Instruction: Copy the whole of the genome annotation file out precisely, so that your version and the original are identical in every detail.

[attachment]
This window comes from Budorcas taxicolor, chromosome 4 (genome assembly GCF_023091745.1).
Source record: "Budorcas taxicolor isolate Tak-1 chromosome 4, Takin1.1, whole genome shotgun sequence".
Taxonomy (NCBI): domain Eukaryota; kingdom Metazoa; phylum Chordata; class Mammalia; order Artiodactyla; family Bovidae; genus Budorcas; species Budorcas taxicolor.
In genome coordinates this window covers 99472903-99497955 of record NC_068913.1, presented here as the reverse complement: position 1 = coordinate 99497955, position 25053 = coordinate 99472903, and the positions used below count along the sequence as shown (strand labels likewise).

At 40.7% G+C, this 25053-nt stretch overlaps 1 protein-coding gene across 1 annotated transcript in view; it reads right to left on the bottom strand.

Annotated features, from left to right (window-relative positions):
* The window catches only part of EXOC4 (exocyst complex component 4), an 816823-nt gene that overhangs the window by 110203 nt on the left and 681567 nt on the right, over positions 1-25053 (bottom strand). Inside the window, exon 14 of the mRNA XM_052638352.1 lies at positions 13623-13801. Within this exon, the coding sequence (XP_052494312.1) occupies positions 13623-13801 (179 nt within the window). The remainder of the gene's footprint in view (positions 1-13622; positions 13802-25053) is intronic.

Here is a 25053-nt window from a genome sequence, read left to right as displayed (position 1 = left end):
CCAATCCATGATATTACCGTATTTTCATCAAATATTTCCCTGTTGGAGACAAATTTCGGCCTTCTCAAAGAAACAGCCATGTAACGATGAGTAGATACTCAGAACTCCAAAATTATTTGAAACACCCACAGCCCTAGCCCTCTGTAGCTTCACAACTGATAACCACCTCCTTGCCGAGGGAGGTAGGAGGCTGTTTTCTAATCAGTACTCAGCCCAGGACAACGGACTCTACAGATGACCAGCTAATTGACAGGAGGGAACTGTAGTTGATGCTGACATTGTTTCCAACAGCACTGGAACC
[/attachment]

This window comes from Budorcas taxicolor, chromosome 4 (genome assembly GCF_023091745.1).
Source record: "Budorcas taxicolor isolate Tak-1 chromosome 4, Takin1.1, whole genome shotgun sequence".
Taxonomy (NCBI): domain Eukaryota; kingdom Metazoa; phylum Chordata; class Mammalia; order Artiodactyla; family Bovidae; genus Budorcas; species Budorcas taxicolor.
In genome coordinates this window covers 99472903-99497955 of record NC_068913.1, presented here as the reverse complement: position 1 = coordinate 99497955, position 25053 = coordinate 99472903, and the positions used below count along the sequence as shown (strand labels likewise).

At 40.7% G+C, this 25053-nt stretch overlaps 1 protein-coding gene across 1 annotated transcript in view; it reads right to left on the bottom strand.

Annotated features, from left to right (window-relative positions):
* The window catches only part of EXOC4 (exocyst complex component 4), an 816823-nt gene that overhangs the window by 110203 nt on the left and 681567 nt on the right, over positions 1-25053 (bottom strand). Inside the window, exon 14 of the mRNA XM_052638352.1 lies at positions 13623-13801. Within this exon, the coding sequence (XP_052494312.1) occupies positions 13623-13801 (179 nt within the window). The remainder of the gene's footprint in view (positions 1-13622; positions 13802-25053) is intronic.

Here is a 25053-nt window from a genome sequence, read left to right as displayed (position 1 = left end):
CCAATCCATGATATTACCGTATTTTCATCAAATATTTCCCTGTTGGAGACAAATTTCGGCCTTCTCAAAGAAACAGCCATGTAACGATGAGTAGATACTCAGAACTCCAAAATTATTTGAAACACCCACAGCCCTAGCCCTCTGTAGCTTCACAACTGATAACCACCTCCTTGCCGAGGGAGGTAGGAGGCTGTTTTCTAATCAGTACTCAGCCCAGGACAACGGACTCTACAGATGACCAGCTAATTGACAGGAGGGAACTGTAGTTGATGCTGACATTGTTTCCAACAGCACTGGAACC